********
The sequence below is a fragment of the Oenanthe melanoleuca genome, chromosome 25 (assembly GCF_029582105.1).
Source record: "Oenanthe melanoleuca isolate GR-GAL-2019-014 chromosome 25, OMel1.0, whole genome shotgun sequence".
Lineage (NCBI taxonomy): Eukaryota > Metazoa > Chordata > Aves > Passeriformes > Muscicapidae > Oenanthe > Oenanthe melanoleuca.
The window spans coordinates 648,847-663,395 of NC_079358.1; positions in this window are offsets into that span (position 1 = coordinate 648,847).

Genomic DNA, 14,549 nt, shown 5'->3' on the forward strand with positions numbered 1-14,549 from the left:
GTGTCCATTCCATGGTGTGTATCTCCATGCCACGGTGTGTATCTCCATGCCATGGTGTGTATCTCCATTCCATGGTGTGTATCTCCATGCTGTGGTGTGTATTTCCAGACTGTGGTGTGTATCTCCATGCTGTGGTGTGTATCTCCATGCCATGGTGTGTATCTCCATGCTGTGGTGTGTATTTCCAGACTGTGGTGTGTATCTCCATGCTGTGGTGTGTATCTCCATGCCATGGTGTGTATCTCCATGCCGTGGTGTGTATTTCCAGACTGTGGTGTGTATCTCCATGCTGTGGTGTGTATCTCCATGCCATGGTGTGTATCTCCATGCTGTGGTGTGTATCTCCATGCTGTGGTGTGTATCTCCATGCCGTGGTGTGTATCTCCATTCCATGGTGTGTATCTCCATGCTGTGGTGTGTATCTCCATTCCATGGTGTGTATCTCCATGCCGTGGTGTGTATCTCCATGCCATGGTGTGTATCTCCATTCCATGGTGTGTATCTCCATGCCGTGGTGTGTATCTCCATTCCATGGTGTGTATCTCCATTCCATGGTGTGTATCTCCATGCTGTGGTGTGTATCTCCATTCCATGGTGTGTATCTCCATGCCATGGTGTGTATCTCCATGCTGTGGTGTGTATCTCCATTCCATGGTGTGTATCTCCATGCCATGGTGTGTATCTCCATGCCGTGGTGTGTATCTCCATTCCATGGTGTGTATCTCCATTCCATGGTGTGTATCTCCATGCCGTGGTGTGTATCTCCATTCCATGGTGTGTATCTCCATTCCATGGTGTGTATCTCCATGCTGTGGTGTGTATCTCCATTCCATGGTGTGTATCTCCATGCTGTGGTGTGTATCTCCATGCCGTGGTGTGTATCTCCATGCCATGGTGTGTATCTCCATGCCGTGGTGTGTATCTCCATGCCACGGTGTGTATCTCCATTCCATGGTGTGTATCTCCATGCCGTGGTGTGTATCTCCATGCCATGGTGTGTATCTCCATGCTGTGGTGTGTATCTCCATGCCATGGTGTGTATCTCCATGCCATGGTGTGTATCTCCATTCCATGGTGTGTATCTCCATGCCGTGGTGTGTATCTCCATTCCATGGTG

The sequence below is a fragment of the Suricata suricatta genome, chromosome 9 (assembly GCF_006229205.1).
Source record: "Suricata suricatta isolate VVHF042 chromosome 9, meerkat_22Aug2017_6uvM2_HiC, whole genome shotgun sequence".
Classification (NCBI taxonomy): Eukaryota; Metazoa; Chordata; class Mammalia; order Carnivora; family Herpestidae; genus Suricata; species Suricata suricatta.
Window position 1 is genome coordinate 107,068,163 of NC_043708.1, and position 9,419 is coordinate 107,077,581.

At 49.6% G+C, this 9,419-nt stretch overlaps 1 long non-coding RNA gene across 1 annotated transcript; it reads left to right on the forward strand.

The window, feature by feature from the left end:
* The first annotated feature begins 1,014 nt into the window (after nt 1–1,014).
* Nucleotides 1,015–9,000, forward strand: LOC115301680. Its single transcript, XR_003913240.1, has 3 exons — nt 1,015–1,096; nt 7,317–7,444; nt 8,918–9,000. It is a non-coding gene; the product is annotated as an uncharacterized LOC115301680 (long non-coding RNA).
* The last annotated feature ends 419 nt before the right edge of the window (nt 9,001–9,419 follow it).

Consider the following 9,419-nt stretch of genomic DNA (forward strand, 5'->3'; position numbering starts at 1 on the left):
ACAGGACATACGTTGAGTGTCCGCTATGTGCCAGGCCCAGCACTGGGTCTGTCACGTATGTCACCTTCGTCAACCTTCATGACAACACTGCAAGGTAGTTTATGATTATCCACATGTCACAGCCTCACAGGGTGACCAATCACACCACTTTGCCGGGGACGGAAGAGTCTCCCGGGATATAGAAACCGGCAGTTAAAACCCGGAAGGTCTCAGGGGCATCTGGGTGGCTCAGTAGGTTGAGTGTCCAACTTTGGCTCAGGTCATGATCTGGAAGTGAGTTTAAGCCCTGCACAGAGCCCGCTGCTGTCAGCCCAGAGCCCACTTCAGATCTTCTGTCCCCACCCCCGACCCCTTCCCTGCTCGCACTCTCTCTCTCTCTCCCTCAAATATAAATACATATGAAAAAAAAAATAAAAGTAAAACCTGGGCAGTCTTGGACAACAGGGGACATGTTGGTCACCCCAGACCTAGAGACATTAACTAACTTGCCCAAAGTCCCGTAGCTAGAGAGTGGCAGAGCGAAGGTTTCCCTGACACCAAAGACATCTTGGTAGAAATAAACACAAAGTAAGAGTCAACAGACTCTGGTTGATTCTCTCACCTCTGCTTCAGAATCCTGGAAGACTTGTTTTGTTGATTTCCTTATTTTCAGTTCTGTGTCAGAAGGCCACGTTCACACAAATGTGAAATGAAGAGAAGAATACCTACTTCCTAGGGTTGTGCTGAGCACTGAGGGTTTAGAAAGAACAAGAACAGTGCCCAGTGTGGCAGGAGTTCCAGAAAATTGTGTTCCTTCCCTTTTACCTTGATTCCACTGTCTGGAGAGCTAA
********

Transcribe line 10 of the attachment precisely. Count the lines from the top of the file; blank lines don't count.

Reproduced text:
Window position 1 is genome coordinate 107,068,163 of NC_043708.1, and position 9,419 is coordinate 107,077,581.